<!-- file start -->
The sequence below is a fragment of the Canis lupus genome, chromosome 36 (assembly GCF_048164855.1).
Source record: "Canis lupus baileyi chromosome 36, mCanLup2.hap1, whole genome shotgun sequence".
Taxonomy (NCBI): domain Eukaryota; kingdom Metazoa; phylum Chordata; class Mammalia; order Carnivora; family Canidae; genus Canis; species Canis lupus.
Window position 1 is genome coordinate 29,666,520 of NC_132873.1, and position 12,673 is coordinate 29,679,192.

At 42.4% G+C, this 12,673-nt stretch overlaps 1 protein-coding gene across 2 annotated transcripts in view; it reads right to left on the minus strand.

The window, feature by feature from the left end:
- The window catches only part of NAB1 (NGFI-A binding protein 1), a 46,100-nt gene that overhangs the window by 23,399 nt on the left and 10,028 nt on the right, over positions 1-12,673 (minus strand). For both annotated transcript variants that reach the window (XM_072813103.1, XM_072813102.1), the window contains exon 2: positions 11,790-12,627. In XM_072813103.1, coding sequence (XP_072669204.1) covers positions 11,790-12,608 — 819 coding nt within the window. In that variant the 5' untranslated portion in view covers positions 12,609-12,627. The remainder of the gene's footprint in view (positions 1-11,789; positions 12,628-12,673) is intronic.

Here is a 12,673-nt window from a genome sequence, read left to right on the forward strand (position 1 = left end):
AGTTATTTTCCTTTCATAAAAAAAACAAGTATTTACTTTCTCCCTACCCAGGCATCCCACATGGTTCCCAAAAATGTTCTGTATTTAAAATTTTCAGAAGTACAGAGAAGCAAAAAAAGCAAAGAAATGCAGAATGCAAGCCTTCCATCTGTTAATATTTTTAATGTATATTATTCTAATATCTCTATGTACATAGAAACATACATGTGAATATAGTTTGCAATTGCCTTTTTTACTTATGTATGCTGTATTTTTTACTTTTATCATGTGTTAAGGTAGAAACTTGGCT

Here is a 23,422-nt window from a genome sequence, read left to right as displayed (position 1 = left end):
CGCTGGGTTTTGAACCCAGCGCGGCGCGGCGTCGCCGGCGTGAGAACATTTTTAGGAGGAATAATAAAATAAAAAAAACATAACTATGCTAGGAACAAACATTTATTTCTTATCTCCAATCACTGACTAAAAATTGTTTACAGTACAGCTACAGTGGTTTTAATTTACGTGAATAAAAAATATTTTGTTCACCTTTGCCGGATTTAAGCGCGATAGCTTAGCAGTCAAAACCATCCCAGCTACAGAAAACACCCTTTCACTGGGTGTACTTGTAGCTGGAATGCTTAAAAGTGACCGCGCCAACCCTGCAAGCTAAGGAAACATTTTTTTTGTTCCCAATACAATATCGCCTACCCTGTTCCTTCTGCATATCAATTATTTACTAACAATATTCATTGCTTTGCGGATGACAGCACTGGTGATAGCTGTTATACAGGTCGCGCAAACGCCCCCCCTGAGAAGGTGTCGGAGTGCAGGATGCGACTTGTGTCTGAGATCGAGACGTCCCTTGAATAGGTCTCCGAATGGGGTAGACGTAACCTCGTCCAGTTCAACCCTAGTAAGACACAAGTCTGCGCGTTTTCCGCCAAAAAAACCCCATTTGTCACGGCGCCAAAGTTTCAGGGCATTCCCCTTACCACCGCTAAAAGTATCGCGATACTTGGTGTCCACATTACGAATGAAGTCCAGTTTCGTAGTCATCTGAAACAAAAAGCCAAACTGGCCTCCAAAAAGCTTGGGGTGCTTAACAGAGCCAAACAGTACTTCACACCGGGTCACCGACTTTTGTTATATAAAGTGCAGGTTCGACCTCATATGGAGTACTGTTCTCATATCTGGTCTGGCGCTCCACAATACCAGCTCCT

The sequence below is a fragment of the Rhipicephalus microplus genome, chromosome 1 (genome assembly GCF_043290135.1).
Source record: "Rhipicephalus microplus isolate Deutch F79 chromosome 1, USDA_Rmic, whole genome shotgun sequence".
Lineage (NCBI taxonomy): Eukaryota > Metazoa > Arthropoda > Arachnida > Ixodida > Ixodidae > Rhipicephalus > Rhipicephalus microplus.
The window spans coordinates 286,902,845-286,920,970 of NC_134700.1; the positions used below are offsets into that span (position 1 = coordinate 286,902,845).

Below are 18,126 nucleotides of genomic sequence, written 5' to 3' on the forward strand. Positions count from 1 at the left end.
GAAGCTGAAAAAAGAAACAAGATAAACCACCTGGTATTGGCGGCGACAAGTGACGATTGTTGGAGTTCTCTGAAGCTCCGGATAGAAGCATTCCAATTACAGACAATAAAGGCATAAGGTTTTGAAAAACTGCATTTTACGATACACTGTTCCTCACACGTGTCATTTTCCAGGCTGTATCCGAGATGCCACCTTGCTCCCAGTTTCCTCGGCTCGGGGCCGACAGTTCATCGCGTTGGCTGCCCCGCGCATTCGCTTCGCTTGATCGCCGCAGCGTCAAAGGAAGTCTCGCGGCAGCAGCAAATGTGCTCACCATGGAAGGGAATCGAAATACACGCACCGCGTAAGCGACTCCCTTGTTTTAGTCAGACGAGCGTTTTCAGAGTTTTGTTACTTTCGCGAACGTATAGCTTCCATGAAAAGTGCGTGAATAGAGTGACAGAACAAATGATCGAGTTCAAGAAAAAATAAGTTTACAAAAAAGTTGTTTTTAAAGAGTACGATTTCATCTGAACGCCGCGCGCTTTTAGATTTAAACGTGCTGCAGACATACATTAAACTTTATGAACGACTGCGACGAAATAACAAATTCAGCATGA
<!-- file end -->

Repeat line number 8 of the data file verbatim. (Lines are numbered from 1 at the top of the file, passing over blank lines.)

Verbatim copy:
Here is a 12,673-nt window from a genome sequence, read left to right on the forward strand (position 1 = left end):